It is a great story, but, why do we need such graphic descriptions of the sex. I’m no prude and I enjoy a bit of sex in a book, but this is full on hard-core. I understand that the reader needs to understand that Judith’s behaviour is either escalating or spiralling downwards, depending on your point of view, but personally I would have been more comfortable with a little less eyes-on, and a little more insinuation.

For me the sex scenes distract from the story. It felt like they were deliberately there to shock, and that may be Hilton’s intention, but they were out of place with the rest of the writing.

The book is set in some of the nicest places in Europe, amongst people wearing fashionable and expensive clothing, all beautifully described. As is the art, Hilton obviously has a passion for the art world and has found a nice outlet for a good tale. It is almost as if two people wrote this book, or is it just a really good author showing the split personality of her main character. If it is, she has done a very good job of it.

Who would I recommend this book to. Anybody with an open mind, male or female, there’s something in this for everybody.

If you’re easily offended steer clear.

The Girl Who Walked in the Shadows Marnie Riches

The Girl Who Walked in the Shadows       Marnie Riches

Georgina McKenzie is back, or should I say the now Dr Georgina McKenzie is back.  About two years on from the end of The Girl Who Broke the Rules Dr George, a professional Criminologist is back in the UK interviewing prisoners who have a history of abuse and being abused.

Her mismatched lover, Chief Inspector Paul van den Bergen is still working in Amsterdam but has been moved to a department hunting for missing persons.

The Dr and the Chief Inspector are hitting a rough patch and their will-they-wont -they relationship, which had become a they-did, is back to will-they-wont-they.

Meanwhile a bitter chill hits Europe with deep snow and ice covering the continent and the UK. But the chill isn’t just in the weather, somebody is killing people in England and Holland. The killer, “Jack Frost”, uses the the elements to their advantage, which makes the investigation even harder.

With George in the UK, carrying out research into abused people being trafficked around Europe, Van den Bergen stumbles into a murder investigation in Amsterdam.

George notices a similarity between the drug dealer’s death in Amsterdam and a death in the UK.

Before long the two are working together, but is it going to be a harmonious or destructive relationship???

George’s family have been in the background of the previous two books and make an appearance in this one. George is staying with them but somebody else is watching. Is it something to do with Dr Georges research or something more sinister?

As more children go missing it becomes apparent that Dr George has an academic rival who is also researching child abuse and its relationship to organised paedophile rings and trafficking. A hassle that she could do without.

As in the two previous book there are no wasted words. Every paragraph of every chapter has a meaning and a direction. And that direction hurtles the reader to the end of the book, and I really do mean the end of the book.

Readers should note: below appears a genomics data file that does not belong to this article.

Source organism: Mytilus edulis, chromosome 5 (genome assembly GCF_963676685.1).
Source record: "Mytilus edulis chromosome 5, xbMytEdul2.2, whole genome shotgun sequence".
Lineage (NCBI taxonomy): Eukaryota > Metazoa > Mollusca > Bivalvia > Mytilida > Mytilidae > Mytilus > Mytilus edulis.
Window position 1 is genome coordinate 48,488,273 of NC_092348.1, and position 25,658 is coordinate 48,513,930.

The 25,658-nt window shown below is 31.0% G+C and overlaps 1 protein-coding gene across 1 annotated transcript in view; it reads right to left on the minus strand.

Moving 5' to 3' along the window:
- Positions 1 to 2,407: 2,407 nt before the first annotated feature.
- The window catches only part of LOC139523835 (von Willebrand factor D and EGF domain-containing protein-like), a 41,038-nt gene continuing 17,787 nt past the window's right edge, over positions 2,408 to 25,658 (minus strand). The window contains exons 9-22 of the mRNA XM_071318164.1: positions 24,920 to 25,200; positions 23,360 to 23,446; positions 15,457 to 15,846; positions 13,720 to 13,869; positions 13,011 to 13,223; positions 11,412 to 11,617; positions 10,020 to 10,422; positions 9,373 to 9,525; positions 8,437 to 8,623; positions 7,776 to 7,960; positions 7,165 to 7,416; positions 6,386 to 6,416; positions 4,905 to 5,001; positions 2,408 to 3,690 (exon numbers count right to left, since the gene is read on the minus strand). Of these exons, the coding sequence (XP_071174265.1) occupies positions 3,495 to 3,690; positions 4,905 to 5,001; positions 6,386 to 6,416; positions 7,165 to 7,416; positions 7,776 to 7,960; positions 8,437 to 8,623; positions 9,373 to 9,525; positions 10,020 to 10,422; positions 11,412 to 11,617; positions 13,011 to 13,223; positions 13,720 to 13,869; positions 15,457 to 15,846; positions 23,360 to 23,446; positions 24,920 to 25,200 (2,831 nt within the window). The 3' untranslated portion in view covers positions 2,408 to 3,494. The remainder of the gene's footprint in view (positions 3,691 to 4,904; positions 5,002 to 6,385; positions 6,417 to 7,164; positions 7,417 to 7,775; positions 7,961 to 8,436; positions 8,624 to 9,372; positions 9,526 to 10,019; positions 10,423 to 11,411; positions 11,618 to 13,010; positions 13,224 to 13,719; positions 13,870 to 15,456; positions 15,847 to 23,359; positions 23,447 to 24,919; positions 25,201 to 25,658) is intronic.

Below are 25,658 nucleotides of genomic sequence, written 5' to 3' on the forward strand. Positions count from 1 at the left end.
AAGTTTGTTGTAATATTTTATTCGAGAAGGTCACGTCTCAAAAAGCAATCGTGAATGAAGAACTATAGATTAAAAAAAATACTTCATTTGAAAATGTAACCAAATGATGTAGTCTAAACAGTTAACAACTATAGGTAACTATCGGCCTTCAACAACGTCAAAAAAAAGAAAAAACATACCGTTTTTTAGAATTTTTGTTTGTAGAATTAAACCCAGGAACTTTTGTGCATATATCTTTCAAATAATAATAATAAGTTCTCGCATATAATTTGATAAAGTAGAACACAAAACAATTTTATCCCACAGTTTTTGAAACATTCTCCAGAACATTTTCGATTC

Marnie Riches writes with a style that never makes the reader think anything is unrealistic. It might be uncomfortable for some people to think that the crimes, and criminals, in this book are real, but they are and Riches has them nailed in the characters and scenes in her books.

With children going missing, murders to investigate, personal problems with her family and her mismatched lover could things get anymore hectic for Dr McKenzie.

You’ll have to read The Girl Who Walked in the Shadows to find out. I promise you, its well worth it.

For me this is the best “The Girl Who….” Yet.

Well done Marnie Riches 3 brilliant books in a fantastic series

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Ghosts of the Past Harry McCillion

Ghosts Of The Pasts       Harry McCallion.

I’m going to start this review with a quote from one of the characters in the book.

“A mysterious Russian Countess – a sinister killer – and two dead diplomats – It sounds like something out of a novel”

Well it is something out of a novel. It’s out of this one, and being as this is said within the first couple of chapters it’s not even a spoiler.

This book is great. McCallion has used the mid-nineties era to set a book in a very unstable world.

Different factions of the Irish terrorist organisation of the PIRA are at war, some in favour of peace with England others definitely not.

The Soviet empire has crumbled since the knocking down of the Berlin Wall and the coming of independence of some of the soviet states.

In England the mysterious Countess Natasha Romanov is in a bitter battle with Ukrainian Mafioso in an attempt to capture the lucrative drug trade in Europe.

In Ireland the IRA are fighting amongst themselves and all the time a lone assassin ties the factions together but whose side is he on.

London Met Police officers, aided by DI Nevin Brown of the Royal Ulster Constabulary are investigating murders across the capital. Are they all connected to the feuds being played out between the groups from the ex-soviet nations and the feuds between the warring factions of the Irish Terrorists.